Jan Norris: Food and Florida

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Cookies: Take Comfort in Snickerdoodles

December 13th, 2008 · 2 Comments

Snickerdoodles

Snickerdoodles

Snickerdoodles, snickerdoodles, snickerdoodles!!! Next to chocolate chip cookies, these have to be an all-time favorite cookie across the country. (My web master points out there’s one made with the ganga weed.)

They appeal these days because of their comfort level and kid-pleasing flavor — cinnamon and sugar. Bake them with a child — they’re SO easy! So, for new grandmom Jill, the recipe for the beloved cookies is below. (If you don’t feel like rolling them into balls, you can slice-n-bake them, or drop them by teaspoons and mash with a fork like peanut butter cookies.)

Several folks have emailed me about the Applesauce Oatmeal Cookies and said how much they enjoyed them. You need to try my Orange Drop Cookies — my family’s favorite holiday choice. It’s a cakey cookie I bake at the holidays — very Florida-ish and festive looking.Share a Recipe?

The orange-drop cookies bring me to the story about recipe sources – -and sharing recipes.

After years of baking what I believed were my neighbor’s original recipe for these cookies, I learned they were Betty Crocker’s, straight from her 3-ring binder, Betty Crocker Picture Cookbook from the ’50s. It made me laugh after all those years of speculating whether the cookies were from the German side of her family, or the English.

Some cooks refuse to share recipes, perhaps on the hope they’ll make millions with them in a contest, or maybe from Nabisco looking for the latest, greatest thing. Here’s news: Few do. And thanks to the web, there are literally millions of recipes floating around for everyone around the world to share.

As for me, I’m the biggest sharer of recipes around — and love to reel off ideas for tweaking them as well. Happily, I know far many more who like to trade and tweak along with me than those who clam up at the thought of someone else making their beloved dish.

I do consider it very bad form to share a recipe and leave out a key ingredient. If you don’t want to give me the recipe, fine. Just tell me. Don’t purposefully give me a recipe that will fail, however. I won’t think much of you or your food afterward.

But share your recipes! This is the only way to truly preserve them. There’s no guarantee your family heirloom baking will continue without you.

SNICKERDOODLES

  • 1/2 cup butter or margarine (never use a tub-spread for baking)
  • 1-1/2 cups all-purpose flour
  • 1 cup sugar
  • 1 egg
  • 1/2 teaspoon vanilla
  • 1/4 teaspoon baking soda
  • 1/4 teaspoon cream of tartar
  • For rolling:
  • 3 tablespoons sugar
  • 1-1/2 teaspoons ground cinnamon

Beat margarine or butter in a mixing bowl with electric mixer for about 30 seconds. Add 1/2 cup of the flour and beat; then add 1 cup sugar, l egg, vanilla, baking soda and cream of tartar. Mix well for about 1-1/2 minutes to combine thoroughly. Beat in remaining flour, scraping down sides of bowl once. Put in smaller covered container and chill at least 2 hours or overnight. (If making drop cookies, skip this step; drop and sprinkle with cinnamon sugar mix, below.)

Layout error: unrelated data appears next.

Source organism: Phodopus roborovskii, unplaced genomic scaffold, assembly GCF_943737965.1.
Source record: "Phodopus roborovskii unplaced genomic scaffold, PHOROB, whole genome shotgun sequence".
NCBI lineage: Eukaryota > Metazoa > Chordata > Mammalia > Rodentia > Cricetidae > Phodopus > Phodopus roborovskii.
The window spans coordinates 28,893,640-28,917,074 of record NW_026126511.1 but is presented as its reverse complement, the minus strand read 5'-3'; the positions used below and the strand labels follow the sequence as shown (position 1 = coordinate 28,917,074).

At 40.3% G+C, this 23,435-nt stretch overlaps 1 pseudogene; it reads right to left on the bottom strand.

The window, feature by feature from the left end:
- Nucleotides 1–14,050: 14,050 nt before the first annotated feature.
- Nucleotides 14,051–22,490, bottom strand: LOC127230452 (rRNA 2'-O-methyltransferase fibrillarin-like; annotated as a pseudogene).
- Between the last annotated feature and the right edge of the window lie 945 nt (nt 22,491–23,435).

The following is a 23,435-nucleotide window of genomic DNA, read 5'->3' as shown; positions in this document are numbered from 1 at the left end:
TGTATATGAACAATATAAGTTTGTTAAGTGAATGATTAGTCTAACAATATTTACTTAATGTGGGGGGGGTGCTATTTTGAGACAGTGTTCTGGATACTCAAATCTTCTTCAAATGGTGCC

Pinch off small pieces of dough to shape into 1-inch balls.

For cinnamon-sugar mix: Combine the 3 tablespoons sugar with cinnamon in a shallow bowl. Roll balls in cinnamon-sugar and place 2 inches apart on an ungreased baking sheet. (cookies sperad). Bake at 375 degrees for 10 to 11 minutes, or till edges are golden brown. Cool cookies on a rack before storing.

The dough and baked cookies freeze very well.

Note: To make “slice and bakes” roll cookies into a 1-1/2 inch log; cut 1/4 inch thick.

Makes about 3 dozen cookies.

(Traditional)

Jan Norris’ Orange Drop Cookies

(adapted from Mrs. Smiggen and Betty Crocker)

(Note: This is figured for approximately 6 dozen cookies – you can halve the recipe.)

  • 1-1/2 cups sugar
  • 3/4 cup butter
  • 3/4 cup shortening
  • 1 cup sour cream
  • 2 eggs
  • 5 cups flour — approximately
  • 2 teaspoons baking powder
  • 1 teaspoon baking soda
  • 2 juice oranges (Valencia or Parson Brown, preferred), juice and zest
  • 1/2 teaspoon salt
  • 2 teaspoons almond extract
  • For icing:
  • 1/4 cup butter
  • 3 cups powdered sugar
  • 1 small jar maraschino cherries, drained and chopped fine (save juice)
  • 1 orange, juice only, optional

Cream sugar, shortening and butter with sour cream and eggs in large mixing bowl. Beat well to combine. Sift together dry ingredients. Add to creamed mixture gradually. Mixture should be stiff. Add orange juice and zest with almond extract. Beat to mix. Mixture should be soft, and spongy but hold together well. Add flour to adjust as needed.

Drop by scooped teaspoon onto ungreased pan; flatten slightly  — cookies will rise and mound as they bake. Bake at 350 for 10 minutes or until just brown around edges. Centers should be pillowy cake-like.

Cool on wire racks before icing. Dough and cookies freeze very well.

For icing: Mix butter, powdered sugar and chopped cherries in a small mixing bowl. Drizzle in cherry juice to make a spreadable icing. (Alternately, use orange juice instead of cherry juice or as a mix but for Christmas festive colors, cherry juice works best.)

Makes 6 dozen cookies.

Tags: Recipes: What's Cooking!

2 responses so far ↓

  • 1 jimmyb // Dec 13, 2008 at 10:02 am

    I must admit, the Orange Drop cookies are some of my favorites. They absolutely MELT IN YOUR MOUTH!! I’ve eaten hundreds!! No Lie.

  • 2 hazmat1225 // Dec 15, 2008 at 5:53 pm

    Christmas is coming and you can bet I’m waiting on my Orange Drop cookies.
    Note to JimmyB: I’ve got you beat on the number of these cookies I’ve consumed. She would freeze them for the coming months and I would eat them before January was over.

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